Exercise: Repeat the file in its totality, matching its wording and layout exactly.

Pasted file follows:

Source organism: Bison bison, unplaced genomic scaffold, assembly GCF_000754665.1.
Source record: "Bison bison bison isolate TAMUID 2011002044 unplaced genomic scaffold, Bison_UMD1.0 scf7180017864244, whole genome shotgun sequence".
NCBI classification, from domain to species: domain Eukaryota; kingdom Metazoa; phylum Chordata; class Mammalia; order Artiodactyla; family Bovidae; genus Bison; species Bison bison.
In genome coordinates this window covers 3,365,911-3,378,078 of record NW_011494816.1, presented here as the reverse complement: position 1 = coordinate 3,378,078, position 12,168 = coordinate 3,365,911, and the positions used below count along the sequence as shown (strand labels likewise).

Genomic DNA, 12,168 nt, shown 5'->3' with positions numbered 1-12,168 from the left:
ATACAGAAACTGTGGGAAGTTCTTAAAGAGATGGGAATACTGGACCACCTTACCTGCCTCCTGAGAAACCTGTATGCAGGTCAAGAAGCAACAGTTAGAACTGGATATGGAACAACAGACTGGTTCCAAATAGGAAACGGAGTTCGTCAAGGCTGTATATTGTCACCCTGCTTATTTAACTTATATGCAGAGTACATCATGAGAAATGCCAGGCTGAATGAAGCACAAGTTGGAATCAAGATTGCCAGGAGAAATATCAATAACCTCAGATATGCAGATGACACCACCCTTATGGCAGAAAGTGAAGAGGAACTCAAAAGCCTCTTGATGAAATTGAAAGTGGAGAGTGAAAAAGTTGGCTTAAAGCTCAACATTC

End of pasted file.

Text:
Source organism: Bison bison, unplaced genomic scaffold, assembly GCF_000754665.1.
Source record: "Bison bison bison isolate TAMUID 2011002044 unplaced genomic scaffold, Bison_UMD1.0 scf7180017864244, whole genome shotgun sequence".
NCBI classification, from domain to species: domain Eukaryota; kingdom Metazoa; phylum Chordata; class Mammalia; order Artiodactyla; family Bovidae; genus Bison; species Bison bison.
In genome coordinates this window covers 3,365,911-3,378,078 of record NW_011494816.1, presented here as the reverse complement: position 1 = coordinate 3,378,078, position 12,168 = coordinate 3,365,911, and the positions used below count along the sequence as shown (strand labels likewise).

Genomic DNA, 12,168 nt, shown 5'->3' with positions numbered 1-12,168 from the left:
ATACAGAAACTGTGGGAAGTTCTTAAAGAGATGGGAATACTGGACCACCTTACCTGCCTCCTGAGAAACCTGTATGCAGGTCAAGAAGCAACAGTTAGAACTGGATATGGAACAACAGACTGGTTCCAAATAGGAAACGGAGTTCGTCAAGGCTGTATATTGTCACCCTGCTTATTTAACTTATATGCAGAGTACATCATGAGAAATGCCAGGCTGAATGAAGCACAAGTTGGAATCAAGATTGCCAGGAGAAATATCAATAACCTCAGATATGCAGATGACACCACCCTTATGGCAGAAAGTGAAGAGGAACTCAAAAGCCTCTTGATGAAATTGAAAGTGGAGAGTGAAAAAGTTGGCTTAAAGCTCAACATTC